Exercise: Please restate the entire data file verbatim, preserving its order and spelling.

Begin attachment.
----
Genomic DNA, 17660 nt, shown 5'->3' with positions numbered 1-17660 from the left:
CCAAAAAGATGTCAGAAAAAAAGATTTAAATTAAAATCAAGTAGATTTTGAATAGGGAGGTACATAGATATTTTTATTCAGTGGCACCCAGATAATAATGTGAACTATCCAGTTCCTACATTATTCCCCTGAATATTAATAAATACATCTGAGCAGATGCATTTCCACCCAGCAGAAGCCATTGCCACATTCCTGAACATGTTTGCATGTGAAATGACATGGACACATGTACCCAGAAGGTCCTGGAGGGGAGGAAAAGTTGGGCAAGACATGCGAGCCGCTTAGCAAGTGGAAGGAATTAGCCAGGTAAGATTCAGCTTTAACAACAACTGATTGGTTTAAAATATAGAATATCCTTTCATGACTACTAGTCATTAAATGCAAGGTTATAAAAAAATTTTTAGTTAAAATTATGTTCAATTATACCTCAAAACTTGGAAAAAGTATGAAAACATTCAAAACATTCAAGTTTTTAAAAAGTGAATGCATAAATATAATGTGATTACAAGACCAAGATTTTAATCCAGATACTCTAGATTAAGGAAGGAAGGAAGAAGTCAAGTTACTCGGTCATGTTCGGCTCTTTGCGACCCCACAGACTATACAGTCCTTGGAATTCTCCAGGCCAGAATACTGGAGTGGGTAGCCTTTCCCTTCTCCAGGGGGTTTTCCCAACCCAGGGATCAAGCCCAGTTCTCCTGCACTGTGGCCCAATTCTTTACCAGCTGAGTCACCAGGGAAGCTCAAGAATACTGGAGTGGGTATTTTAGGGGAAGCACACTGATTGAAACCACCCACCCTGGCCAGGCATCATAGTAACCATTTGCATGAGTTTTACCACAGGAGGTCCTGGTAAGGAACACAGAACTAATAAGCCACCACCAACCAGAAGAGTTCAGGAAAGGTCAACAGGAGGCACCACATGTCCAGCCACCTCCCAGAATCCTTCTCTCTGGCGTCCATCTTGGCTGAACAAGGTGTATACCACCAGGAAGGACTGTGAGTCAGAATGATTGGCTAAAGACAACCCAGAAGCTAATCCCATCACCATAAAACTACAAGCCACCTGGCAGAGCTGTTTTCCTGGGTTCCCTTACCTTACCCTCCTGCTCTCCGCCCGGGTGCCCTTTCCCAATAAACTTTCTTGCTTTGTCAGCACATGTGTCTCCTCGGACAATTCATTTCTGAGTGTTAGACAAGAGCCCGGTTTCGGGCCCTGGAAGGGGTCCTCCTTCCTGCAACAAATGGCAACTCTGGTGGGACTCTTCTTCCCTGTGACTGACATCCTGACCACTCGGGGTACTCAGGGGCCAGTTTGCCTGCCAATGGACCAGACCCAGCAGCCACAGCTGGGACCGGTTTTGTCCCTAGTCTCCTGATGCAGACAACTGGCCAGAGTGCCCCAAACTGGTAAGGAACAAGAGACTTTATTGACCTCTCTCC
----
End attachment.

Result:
Genomic DNA, 17660 nt, shown 5'->3' with positions numbered 1-17660 from the left:
CCAAAAAGATGTCAGAAAAAAAGATTTAAATTAAAATCAAGTAGATTTTGAATAGGGAGGTACATAGATATTTTTATTCAGTGGCACCCAGATAATAATGTGAACTATCCAGTTCCTACATTATTCCCCTGAATATTAATAAATACATCTGAGCAGATGCATTTCCACCCAGCAGAAGCCATTGCCACATTCCTGAACATGTTTGCATGTGAAATGACATGGACACATGTACCCAGAAGGTCCTGGAGGGGAGGAAAAGTTGGGCAAGACATGCGAGCCGCTTAGCAAGTGGAAGGAATTAGCCAGGTAAGATTCAGCTTTAACAACAACTGATTGGTTTAAAATATAGAATATCCTTTCATGACTACTAGTCATTAAATGCAAGGTTATAAAAAAATTTTTAGTTAAAATTATGTTCAATTATACCTCAAAACTTGGAAAAAGTATGAAAACATTCAAAACATTCAAGTTTTTAAAAAGTGAATGCATAAATATAATGTGATTACAAGACCAAGATTTTAATCCAGATACTCTAGATTAAGGAAGGAAGGAAGAAGTCAAGTTACTCGGTCATGTTCGGCTCTTTGCGACCCCACAGACTATACAGTCCTTGGAATTCTCCAGGCCAGAATACTGGAGTGGGTAGCCTTTCCCTTCTCCAGGGGGTTTTCCCAACCCAGGGATCAAGCCCAGTTCTCCTGCACTGTGGCCCAATTCTTTACCAGCTGAGTCACCAGGGAAGCTCAAGAATACTGGAGTGGGTATTTTAGGGGAAGCACACTGATTGAAACCACCCACCCTGGCCAGGCATCATAGTAACCATTTGCATGAGTTTTACCACAGGAGGTCCTGGTAAGGAACACAGAACTAATAAGCCACCACCAACCAGAAGAGTTCAGGAAAGGTCAACAGGAGGCACCACATGTCCAGCCACCTCCCAGAATCCTTCTCTCTGGCGTCCATCTTGGCTGAACAAGGTGTATACCACCAGGAAGGACTGTGAGTCAGAATGATTGGCTAAAGACAACCCAGAAGCTAATCCCATCACCATAAAACTACAAGCCACCTGGCAGAGCTGTTTTCCTGGGTTCCCTTACCTTACCCTCCTGCTCTCCGCCCGGGTGCCCTTTCCCAATAAACTTTCTTGCTTTGTCAGCACATGTGTCTCCTCGGACAATTCATTTCTGAGTGTTAGACAAGAGCCCGGTTTCGGGCCCTGGAAGGGGTCCTCCTTCCTGCAACAAATGGCAACTCTGGTGGGACTCTTCTTCCCTGTGACTGACATCCTGACCACTCGGGGTACTCAGGGGCCAGTTTGCCTGCCAATGGACCAGACCCAGCAGCCACAGCTGGGACCGGTTTTGTCCCTAGTCTCCTGATGCAGACAACTGGCCAGAGTGCCCCAAACTGGTAAGGAACAAGAGACTTTATTGACCTCTCTCC